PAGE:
Sarah Bernhardt, Women who Broke the Rules in Theatre and in Life (Women Beginners in Theatre Stage)


“We must live for the few who know and appreciate us, who judge and absolve us, and for whom we have the same affection and indulgence. The rest I look upon as a mere crowd, lively or sad, loyal or corrupt, from whom there is nothing to be expected but fleeting emotions, either pleasant or unpleasant, which leave no trace behind them.” ― Sarah Bernhardt

Sarah Bernhardt (Henriette-Rosine Bernardt) is one of the most famous actresses of all time. She is one of the best actresses of the 19th century, appearing on the theatre stage and in some of the earliest films. She left the Paris Conservatoire in 1862 and was accepted by the Comédie-Française, where she was virtually unnoticed. She left France’s national Theatre company one year later… and she began to work with the Théâtre du Gymnase-Dramatique.

Her reputation grows after 1866 in the period in Odéon Theatre when she made her greatest roles, and when she became very famous. During the Franco-Prussian War, she organized a military hospital in the Odéon, and after the war was over, she resumed acting, in this period her acting career peaked. In 1880, she formed her own traveling company and went on a worldwide tour that included Europe, Australia, Canada, and the United States, becoming an international star.

She had a big success in the role of Voltaire’s Zaïre (1874) and in the title role in Jean Racine’s Phèdre. Her performance was remarkable, charismatic and unique. She played Desdemona in Shakespeare’s Othello in 1878, and the second act of Phèdre. Bernhardt played several male roles in her career, as Hamlet in Paris and London in 1899, and she became one of the first women known to have performed a man’s role, and the title role in Hamlet. Bernhardt began acting in films, appearing in some of the earliest movies, a version of Hamlet (1900, as Hamlet) and La Tosca (1908).

Shara Bernardh as HamletShe was an expressive actress with a wide emotional range, with unconventional behavior on the stage and in real life. She was the manager of the Théâtre de la Renaissance, which she renamed the Théâtre Sarah Bernhardt and managed until her death. She was studying painting and sculpturing, she was a writer and she wrote memoirs “My Double Life” (1907,) a novel “Petite Idole” (1920), “The Art of the Theatre” (1923).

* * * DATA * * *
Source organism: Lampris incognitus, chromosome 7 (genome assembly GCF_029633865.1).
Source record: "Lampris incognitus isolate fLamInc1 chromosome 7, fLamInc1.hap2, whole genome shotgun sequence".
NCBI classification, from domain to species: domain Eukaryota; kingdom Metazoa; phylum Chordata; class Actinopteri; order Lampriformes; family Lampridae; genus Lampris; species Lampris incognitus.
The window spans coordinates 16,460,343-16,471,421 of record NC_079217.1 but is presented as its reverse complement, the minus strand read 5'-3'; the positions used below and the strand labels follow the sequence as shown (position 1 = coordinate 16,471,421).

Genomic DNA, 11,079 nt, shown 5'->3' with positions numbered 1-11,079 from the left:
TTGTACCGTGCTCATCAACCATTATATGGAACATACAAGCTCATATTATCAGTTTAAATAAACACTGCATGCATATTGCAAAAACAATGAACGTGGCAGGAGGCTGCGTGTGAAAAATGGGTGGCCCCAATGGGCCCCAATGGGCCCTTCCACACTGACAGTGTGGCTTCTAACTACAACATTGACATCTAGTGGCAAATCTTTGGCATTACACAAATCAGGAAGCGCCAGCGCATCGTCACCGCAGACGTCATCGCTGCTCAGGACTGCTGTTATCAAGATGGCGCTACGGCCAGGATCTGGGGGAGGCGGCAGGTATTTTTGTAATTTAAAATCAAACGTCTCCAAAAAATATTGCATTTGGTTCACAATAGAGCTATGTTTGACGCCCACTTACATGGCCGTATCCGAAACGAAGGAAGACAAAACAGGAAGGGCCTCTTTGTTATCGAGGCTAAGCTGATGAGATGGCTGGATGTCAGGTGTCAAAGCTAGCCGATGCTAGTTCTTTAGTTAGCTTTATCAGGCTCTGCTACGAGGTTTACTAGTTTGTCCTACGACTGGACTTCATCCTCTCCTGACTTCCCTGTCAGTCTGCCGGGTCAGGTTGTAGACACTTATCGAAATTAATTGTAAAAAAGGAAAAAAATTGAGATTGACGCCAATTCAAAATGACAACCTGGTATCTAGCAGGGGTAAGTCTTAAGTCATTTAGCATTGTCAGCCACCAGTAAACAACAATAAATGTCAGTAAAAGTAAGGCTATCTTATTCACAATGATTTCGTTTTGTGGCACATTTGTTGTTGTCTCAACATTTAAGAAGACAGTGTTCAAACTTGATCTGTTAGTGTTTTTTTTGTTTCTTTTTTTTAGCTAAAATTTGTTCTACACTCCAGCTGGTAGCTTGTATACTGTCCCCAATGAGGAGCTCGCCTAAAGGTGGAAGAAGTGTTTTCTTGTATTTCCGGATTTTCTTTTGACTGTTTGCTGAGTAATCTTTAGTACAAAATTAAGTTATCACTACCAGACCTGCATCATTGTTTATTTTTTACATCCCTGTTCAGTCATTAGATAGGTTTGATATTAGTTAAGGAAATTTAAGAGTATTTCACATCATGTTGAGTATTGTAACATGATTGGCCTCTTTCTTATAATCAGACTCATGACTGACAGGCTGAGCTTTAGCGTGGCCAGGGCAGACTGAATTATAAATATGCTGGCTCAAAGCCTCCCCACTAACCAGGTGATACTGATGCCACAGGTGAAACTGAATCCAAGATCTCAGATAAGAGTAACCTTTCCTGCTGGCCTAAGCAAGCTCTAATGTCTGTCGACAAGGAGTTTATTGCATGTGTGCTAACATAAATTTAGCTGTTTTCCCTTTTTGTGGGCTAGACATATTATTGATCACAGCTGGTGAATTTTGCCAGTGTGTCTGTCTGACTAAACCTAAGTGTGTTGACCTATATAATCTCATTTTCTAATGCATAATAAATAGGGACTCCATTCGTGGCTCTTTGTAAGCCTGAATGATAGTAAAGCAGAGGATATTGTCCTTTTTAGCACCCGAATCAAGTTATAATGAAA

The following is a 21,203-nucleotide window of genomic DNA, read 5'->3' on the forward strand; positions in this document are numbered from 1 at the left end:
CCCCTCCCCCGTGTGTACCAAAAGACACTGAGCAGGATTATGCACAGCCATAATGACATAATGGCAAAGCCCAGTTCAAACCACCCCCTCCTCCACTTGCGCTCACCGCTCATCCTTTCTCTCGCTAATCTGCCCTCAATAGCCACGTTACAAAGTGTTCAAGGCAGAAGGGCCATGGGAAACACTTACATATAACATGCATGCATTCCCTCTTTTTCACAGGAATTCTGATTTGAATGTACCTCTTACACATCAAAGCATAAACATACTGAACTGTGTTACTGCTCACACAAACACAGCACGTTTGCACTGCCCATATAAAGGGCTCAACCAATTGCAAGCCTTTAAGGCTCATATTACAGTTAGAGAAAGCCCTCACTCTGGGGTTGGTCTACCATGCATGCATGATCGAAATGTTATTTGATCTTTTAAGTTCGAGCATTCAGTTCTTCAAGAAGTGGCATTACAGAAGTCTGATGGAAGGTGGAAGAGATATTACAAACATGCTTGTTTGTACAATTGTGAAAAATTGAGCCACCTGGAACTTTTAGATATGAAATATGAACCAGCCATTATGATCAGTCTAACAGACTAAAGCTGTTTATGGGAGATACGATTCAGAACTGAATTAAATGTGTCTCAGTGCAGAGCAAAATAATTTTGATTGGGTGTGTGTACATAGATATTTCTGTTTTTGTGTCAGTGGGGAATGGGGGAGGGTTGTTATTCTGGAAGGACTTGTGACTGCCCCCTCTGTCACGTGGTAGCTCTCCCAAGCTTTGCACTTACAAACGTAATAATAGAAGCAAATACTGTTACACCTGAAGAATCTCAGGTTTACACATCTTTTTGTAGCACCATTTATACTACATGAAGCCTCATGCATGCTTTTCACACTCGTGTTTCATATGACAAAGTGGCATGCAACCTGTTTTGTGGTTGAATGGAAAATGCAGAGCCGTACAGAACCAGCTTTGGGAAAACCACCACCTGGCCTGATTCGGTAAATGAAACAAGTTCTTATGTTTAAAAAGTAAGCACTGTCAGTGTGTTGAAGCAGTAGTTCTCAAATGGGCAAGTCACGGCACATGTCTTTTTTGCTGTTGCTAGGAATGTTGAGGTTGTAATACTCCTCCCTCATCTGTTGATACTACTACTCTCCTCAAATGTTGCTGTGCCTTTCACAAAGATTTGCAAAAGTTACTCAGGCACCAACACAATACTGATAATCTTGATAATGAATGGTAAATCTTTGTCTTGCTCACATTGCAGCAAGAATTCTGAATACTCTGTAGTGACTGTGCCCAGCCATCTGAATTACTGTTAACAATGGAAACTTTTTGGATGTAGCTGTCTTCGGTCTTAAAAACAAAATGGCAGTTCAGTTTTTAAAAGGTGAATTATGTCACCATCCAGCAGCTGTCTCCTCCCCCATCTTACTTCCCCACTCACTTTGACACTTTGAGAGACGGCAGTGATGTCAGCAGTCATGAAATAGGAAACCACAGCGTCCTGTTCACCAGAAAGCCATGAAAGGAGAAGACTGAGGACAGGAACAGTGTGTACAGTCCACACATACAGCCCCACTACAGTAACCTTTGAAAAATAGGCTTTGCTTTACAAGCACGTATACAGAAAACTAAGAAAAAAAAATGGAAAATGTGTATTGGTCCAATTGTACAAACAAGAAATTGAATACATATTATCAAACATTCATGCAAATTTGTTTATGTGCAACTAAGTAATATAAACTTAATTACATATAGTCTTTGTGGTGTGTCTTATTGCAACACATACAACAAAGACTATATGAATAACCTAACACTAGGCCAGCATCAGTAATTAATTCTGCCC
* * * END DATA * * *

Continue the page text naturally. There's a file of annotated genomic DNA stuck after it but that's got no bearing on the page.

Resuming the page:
She had the life of a courtesan and acquired her famous coffin, in which she often slept to understand tragic roles. She was a mistress, and she had affairs with several artists and famous men, including the writer Victor Hugo, the actor Lou Tellegen, and the Prince of Wales, the future Edward VII. Bernhardt expressed her interest in Nikola Tesla, only to be dismissed by him as a distraction to his work. She was also close with some women, as Louise Abbéma.

Sarah Bernhardt injured her knee, on the stage, during the performance, in the last scene of La Tosca, in 1905, during a South American tour. And after 10 years, in 1915, her leg was amputated. She continued touring, playing roles seated or wearing a prosthetic limb. Her physical condition limited her mobility, but the charm of her voice ensured her success. She died in 1923…

Sarah Bernardh acting

Today she has a star with her name on the Hollywood Walk of Fame. She was a French actress, named as the most famous world-class actress, serious and dramatic, earning the nickname “The Divine Sarah”, women who broke almost all rules, on stage, and in real life.